Anvil Mining --20cents soon!, page-2

  1. 13,265 Posts.
    lightbulb Created with Sketch. 525
    re: Anvil Mining-20csoon/this news may help.Congo- Congo and Rwanda Agree Peace Deal, says South or Africa.Great timing for AVL.

    allAfrica.com

    July 22, 2002
    Posted to the web July 22, 2002

    Ofeibea Quist-Arcton
    Johannesburg

    The Democratic Republic of Congo (DRC) and Rwanda have reached agreement on steps to end the four year conflict in the DRC, South African negotiators announced on Monday.

    The peace deal followed five days of closed door talks in the South African capital, Pretoria, between the Rwandans and the Congolese - and an earlier meeting in June between the DRC president, Joseph Kabila and the Rwandan leader Paul Kagame, on the sidelines of the African Union summit in Durban.

    The Pretoria meetings were chaired by the South African deputy president, Jacob Zuma, who said the two negotiating teams would now report back to their respective leaders, Kagame and Kabila.

    "An understanding has been reached," Zuma told a news conference, divulging little else other than that the Rwandan and Congolese presidents needed to be briefed about the details first.

    The talks, which began at ambassador level last Thursday, were upgraded on Sunday to include two senior ministers from Congo and Rwanda.

    Patrick Mazimhaka, minister in the Rwandan presidency, told journalists he felt they could find a solution to the DRC war - which has drawn in at least six nations. "If we can diligently execute this broad agreement, we shall be able to bring to an end the conflict that has been engulfing our countries for several years, sooner rather than later," Mazimhaka said.

    His Congolese counterpart, Augustin Katumba Mwanke, was also upbeat. "On our part, we have reached what we have been looking for all along - to restore the sovereignty and integrity of the DRC, while trying to make sure our neighbour lives in peace."

    Rwanda, which backs the largest rebel group in Congo, has maintained troops across its border, insisting that the government in Kinshasa has failed to round up former Rwandan (ex-FAR army) soldiers and Hutu Interahamwe militias. They were responsible for the genocide in Rwanda in 1994 in which an estimated 800,000 Tutsi and moderate Hutu were killed, before the exiled, Tutsi-dominated, Rwandan People’s Army (RPA) marched into the capital, Kigali, and seized power.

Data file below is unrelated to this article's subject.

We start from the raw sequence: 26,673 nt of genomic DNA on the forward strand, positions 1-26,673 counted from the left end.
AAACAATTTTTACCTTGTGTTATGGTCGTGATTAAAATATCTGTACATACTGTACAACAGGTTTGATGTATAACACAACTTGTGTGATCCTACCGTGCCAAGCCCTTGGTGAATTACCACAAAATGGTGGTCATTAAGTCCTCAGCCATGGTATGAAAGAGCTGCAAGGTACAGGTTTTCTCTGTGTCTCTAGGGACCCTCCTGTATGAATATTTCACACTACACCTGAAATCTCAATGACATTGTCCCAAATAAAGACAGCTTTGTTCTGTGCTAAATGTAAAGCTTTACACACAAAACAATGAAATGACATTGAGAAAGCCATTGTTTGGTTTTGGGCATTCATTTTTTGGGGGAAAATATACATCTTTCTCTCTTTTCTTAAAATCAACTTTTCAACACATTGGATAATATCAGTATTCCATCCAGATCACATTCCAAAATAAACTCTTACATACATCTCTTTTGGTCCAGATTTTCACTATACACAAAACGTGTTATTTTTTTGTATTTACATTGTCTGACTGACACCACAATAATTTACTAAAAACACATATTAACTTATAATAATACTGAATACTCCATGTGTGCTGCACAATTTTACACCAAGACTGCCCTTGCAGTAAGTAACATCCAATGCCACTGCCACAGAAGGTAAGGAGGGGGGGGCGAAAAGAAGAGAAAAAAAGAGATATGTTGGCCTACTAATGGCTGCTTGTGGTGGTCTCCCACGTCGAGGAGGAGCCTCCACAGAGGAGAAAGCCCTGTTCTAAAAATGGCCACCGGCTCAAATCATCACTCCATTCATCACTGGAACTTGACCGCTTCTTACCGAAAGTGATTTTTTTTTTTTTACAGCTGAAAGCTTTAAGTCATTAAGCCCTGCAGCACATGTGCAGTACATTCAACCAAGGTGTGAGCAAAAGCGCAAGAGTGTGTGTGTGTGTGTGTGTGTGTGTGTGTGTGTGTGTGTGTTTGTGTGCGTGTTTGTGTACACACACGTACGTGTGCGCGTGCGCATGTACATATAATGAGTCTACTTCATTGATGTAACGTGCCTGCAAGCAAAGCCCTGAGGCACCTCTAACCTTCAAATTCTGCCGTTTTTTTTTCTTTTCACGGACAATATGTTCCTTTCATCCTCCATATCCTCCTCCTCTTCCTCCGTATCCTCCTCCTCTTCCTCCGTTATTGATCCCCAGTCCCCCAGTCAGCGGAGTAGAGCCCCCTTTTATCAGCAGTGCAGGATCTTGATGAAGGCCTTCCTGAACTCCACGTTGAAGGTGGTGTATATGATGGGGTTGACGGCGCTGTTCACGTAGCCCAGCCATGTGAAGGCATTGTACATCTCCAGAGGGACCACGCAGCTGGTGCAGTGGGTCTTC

Rwanda says these ‘negative’ forces are a security threat and has accused the Congolese government of harbouring its enemies. The Kigali government, which has occupied huge areas of eastern Congo, has refused to remove its troops until Kinshasa addresses its concerns. But Congo has made the departure of Rwandan forces from its territory a prerequisite to any peace deal.

    "The negotiations were centred around the withdrawal of Rwandan forces from the Democratic Republic of Congo, and the disarming and dismantling of the ex-FAR and the Interahamwe forces currently stationed in the DRC," South African deputy president Zuma concluded that he expected the "eventual finalisation of the discussions and signing of agreements. There is no reason why there should be any doubt that the principals (presidents) should not accept the agreement," he said.

    The Congolese ambassador to South Africa, Bene M’poko, told journalists he expected Kabila and Kagame to sign an accord within ten days.

    Whether the deal will hold is the key question, after a series of unsuccessful peace talks between the Rwandans and the Congolese in the past 18 months, with both sides citing unresolved security concerns.

    An estimated two million people have been killed in the protracted war which has destabilised the whole of central Africa.

    The Congolese government reached partial agreement with a Ugandan-backed rebel faction, the Movement for the Liberation of Congo (MLC), after peace talks in Sun City, South Africa, in April. But the Rwandan-backed rebel group, the Congolese Rally for Democracy, was excluded from this deal.

    Now that proposals to end the military conflict in the DRC appear to have been agreed, Congolese opponents of the Kinshasa government hope they can reach a political accord with the authorities. They say this should lead to the formation of an all-party, national unity government, a democratic transition and ultimately the first true multi-party democratic elections in the DRC since independence from Belgium in 1960.



    ------------------------------------------------------

 
arrow-down-2 Created with Sketch. arrow-down-2 Created with Sketch.